PMGH microbiology lab reopens

Port Moresby General Hospital (PMGH) celebrated the official reopening of its newly renovated Microbiology Laboratory-Central Public Health Microbiology Lab, marking a significant milestone in advancing healthcare in Papua New Guinea (PNG).

The event, held at PMGH, was attended by prominent figures including Health Secretary Dr. Osborne Liko and British High Commissioner to PNG Anne Macro.

The renovation, funded by the UK government's Fleming Fund Country Grant, represents a substantial enhancement in public health and diagnostic capabilities. British High Commissioner Anne Macro expressed her pleasure at the lab’s transformation, recalling her previous visit when renovations were incomplete.

"It's great to know that both labs are now in full working order and equipped with technology that will help save lives and protect the economy," she said.

Dr. Liko emphasized the critical role of the upgraded laboratories in diagnosing and treating infectious diseases.

"Today marks a significant advancement in our healthcare system. The newly renovated Microbiology Laboratory will play a pivotal role in diagnosing and treating conditions such as tuberculosis, malaria, HIV/AIDS, and emerging infections. This facility, equipped with advanced technology and staffed by skilled microbiologists, enhances our ability to monitor antimicrobial resistance and respond effectively to health threats," said Dr. Liko.

Dr. Paki Molumi highlighted the severe threat of antimicrobial resistance (AMR) to global health.

"Antimicrobial resistance is a silent pandemic that poses a critical threat to global health and society. If unchecked, AMR could cause 10 million deaths annually by 2050, with 4.73 million of those in Asia and the Pacific," Dr. Molumi stated.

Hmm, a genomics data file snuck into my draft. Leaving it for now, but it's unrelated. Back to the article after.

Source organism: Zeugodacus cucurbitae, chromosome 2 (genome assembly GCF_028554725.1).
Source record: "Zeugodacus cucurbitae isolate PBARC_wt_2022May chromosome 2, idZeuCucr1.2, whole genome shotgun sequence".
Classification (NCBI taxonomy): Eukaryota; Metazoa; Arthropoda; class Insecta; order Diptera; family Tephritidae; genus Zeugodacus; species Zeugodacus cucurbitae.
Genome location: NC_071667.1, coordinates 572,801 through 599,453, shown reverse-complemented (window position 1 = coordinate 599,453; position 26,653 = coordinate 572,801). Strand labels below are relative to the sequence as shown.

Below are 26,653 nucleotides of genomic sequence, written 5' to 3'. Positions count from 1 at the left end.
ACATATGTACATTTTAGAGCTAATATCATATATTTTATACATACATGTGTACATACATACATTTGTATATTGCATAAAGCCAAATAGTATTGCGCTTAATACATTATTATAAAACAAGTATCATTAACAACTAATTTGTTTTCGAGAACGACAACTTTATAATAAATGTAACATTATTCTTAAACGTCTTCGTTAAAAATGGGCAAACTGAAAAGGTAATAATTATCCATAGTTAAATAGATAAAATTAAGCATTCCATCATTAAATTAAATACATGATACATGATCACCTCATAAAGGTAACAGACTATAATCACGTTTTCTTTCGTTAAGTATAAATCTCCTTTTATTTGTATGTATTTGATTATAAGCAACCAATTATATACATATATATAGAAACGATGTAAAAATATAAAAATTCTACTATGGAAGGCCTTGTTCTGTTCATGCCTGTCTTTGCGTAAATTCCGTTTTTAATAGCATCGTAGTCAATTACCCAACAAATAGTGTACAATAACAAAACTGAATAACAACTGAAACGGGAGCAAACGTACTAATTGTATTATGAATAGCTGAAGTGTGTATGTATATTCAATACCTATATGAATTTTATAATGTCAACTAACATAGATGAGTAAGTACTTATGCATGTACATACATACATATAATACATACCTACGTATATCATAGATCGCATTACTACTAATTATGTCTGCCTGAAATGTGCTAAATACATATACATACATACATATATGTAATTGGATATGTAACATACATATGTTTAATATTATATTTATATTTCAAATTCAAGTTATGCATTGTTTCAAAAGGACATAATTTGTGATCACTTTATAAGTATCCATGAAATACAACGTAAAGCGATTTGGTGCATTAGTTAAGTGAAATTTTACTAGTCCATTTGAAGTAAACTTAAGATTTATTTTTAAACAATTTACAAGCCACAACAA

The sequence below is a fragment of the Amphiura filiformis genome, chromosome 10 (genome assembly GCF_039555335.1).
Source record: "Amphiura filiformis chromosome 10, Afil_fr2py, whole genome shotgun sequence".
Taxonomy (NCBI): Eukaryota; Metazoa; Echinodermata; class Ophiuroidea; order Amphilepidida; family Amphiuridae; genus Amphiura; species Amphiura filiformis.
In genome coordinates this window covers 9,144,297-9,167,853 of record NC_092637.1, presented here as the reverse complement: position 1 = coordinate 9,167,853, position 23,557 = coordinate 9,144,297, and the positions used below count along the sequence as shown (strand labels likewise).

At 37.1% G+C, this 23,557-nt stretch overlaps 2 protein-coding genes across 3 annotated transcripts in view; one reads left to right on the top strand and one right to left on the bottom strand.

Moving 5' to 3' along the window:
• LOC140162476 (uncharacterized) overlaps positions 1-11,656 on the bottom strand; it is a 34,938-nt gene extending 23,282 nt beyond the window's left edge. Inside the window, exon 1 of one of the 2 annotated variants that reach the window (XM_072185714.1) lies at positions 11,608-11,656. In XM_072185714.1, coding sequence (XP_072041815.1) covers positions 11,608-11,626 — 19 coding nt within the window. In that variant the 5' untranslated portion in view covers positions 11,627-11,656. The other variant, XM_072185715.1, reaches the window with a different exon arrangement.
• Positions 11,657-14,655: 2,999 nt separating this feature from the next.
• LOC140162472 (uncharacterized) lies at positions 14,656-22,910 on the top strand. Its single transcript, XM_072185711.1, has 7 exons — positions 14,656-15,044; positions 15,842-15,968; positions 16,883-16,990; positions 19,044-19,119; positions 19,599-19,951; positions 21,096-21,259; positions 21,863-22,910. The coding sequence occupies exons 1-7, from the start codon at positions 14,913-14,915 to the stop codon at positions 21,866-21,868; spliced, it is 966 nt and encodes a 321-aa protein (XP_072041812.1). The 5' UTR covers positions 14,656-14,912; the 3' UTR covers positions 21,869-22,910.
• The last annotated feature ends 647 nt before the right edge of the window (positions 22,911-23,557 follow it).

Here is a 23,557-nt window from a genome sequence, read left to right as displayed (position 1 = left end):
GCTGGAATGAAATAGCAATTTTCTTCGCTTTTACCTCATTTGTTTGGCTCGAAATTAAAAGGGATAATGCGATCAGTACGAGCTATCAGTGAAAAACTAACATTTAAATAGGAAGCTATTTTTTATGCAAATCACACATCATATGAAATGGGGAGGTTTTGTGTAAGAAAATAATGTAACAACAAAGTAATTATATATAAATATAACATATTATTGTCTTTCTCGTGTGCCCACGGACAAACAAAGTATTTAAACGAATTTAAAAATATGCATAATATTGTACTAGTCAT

He presented alarming 2023 AMR statistics from PMGH, noting high resistance rates for various pathogens.

He added, "At PMGH, Methicillin-resistant Staphylococcus aureus (MRSA) rates ranged from 34% to 56%. E. coli showed 36% and 44% non-susceptibility to ceftriaxone in urine and non-urine samples, respectively. Klebsiella pneumoniae exhibited 57% and 72% non-susceptibility to ceftriaxone in urine and non-urine samples. Meropenem resistance was 3% in Klebsiella and 4% in E. coli across all specimens. Vancomycin-resistant Enterococci (VRE) rates were 23% in various samples."

Dr. Molumi described AMR as having severe implications, including increased healthcare costs and threats to health security and economies.

 "The Fleming Fund's support has been instrumental in upgrading our lab to world standards. The advanced equipment now available improves result turnaround times and clinical outcomes. This grant has also facilitated ongoing training for laboratory scientists, clinicians, and pharmacists, and enhanced quality laboratory practices," he added.

Dr. Molumi praised the PMGH Infection Prevention and Control (IPC) committee for their initiatives, including establishing healthcare-associated infection rates and producing in-house alcohol-based hand rub. "Looking ahead, we hope for continued collaboration with the Fleming Fund in Phase 2, focusing on antimicrobial stewardship activities," he expressed.

The renovation aligns with the National Action Plan on AMR surveillance (2019-2023) under the ONE HEALTH initiative, emphasizing the importance of both infrastructure and the training and development of local medical professionals.

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